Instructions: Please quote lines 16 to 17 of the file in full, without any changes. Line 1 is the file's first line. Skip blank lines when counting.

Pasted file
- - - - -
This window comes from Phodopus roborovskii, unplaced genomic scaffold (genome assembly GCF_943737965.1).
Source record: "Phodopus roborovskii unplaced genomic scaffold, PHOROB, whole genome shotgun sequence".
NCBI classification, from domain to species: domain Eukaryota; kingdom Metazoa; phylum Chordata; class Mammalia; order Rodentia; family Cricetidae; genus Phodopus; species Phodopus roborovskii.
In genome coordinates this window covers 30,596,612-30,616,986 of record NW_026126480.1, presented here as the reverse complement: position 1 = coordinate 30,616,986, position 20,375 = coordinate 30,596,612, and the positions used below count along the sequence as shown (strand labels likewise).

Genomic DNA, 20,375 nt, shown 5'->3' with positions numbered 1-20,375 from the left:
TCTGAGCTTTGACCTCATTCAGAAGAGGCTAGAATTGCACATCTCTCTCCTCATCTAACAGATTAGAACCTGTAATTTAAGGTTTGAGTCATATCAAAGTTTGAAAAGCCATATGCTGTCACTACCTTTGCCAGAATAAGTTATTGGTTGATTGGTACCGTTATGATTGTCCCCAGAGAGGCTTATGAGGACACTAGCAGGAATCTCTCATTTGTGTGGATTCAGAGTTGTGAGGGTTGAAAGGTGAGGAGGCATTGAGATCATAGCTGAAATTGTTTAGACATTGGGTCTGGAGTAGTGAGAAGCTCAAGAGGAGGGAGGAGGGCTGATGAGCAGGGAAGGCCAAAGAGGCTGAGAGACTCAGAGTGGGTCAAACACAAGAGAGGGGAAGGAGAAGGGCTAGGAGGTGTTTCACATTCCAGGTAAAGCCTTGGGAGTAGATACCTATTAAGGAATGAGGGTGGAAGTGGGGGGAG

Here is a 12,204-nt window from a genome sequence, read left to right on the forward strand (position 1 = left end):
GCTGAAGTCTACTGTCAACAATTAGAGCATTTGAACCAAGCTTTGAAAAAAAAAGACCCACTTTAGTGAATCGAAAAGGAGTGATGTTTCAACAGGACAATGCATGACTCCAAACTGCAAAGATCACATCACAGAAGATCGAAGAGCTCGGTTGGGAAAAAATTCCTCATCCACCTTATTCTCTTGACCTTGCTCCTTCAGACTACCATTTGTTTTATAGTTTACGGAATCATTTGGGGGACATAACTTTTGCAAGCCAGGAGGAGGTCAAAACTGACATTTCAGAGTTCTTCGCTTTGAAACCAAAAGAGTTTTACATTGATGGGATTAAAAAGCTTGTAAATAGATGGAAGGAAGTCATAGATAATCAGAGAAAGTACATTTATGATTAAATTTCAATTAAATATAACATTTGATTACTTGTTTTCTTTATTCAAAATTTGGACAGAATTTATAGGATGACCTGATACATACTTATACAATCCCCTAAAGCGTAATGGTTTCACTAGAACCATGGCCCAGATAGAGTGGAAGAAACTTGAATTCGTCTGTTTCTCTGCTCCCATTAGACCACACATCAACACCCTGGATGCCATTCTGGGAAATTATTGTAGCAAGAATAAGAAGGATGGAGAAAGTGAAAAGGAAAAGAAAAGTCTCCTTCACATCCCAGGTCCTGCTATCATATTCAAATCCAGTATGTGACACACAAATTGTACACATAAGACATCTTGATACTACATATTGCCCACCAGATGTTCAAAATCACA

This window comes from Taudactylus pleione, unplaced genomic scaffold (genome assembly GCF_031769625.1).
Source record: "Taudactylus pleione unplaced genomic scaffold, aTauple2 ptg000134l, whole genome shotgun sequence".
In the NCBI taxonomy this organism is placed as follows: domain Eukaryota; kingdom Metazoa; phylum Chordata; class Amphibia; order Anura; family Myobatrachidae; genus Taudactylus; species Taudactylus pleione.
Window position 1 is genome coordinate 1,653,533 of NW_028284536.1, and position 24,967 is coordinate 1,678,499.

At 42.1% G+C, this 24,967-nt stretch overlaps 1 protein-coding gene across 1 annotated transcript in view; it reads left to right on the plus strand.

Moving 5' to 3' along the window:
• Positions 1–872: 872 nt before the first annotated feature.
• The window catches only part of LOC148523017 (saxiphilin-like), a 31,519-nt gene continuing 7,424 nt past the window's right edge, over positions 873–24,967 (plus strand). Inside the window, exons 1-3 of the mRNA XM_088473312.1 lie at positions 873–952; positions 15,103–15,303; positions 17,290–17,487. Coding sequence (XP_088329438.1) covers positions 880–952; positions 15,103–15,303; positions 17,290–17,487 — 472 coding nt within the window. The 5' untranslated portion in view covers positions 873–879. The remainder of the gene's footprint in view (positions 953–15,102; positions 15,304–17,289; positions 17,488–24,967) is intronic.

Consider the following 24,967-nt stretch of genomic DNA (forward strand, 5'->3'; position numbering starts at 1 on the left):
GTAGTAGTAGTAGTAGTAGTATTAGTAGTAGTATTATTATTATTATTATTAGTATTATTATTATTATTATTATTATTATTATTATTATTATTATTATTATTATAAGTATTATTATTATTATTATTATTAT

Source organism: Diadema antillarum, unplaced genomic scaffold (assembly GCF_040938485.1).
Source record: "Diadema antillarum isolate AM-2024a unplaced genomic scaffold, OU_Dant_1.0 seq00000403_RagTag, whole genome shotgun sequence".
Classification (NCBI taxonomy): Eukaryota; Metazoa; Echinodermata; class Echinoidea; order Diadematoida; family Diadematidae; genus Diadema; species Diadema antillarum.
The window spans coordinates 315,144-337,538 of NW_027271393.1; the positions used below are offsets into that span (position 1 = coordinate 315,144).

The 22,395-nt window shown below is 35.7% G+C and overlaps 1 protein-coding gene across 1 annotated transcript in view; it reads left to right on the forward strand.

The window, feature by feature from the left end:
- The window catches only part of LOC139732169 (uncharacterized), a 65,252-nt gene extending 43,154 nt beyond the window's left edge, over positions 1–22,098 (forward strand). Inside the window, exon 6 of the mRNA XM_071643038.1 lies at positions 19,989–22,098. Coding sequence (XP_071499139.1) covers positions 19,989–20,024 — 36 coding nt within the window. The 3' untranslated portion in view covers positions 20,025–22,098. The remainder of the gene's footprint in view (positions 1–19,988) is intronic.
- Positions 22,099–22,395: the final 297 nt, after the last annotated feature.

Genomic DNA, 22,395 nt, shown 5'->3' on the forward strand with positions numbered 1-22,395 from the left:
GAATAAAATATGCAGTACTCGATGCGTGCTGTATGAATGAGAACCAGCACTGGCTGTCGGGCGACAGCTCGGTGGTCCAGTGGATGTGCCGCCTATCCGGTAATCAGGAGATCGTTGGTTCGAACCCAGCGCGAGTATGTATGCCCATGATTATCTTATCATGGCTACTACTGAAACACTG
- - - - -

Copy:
• The window catches only part of LOC148523017 (saxiphilin-like), a 31,519-nt gene continuing 7,424 nt past the window's right edge, over positions 873–24,967 (plus strand). Inside the window, exons 1-3 of the mRNA XM_088473312.1 lie at positions 873–952; positions 15,103–15,303; positions 17,290–17,487. Coding sequence (XP_088329438.1) covers positions 880–952; positions 15,103–15,303; positions 17,290–17,487 — 472 coding nt within the window. The 5' untranslated portion in view covers positions 873–879. The remainder of the gene's footprint in view (positions 953–15,102; positions 15,304–17,289; positions 17,488–24,967) is intronic.

Consider the following 24,967-nt stretch of genomic DNA (forward strand, 5'->3'; position numbering starts at 1 on the left):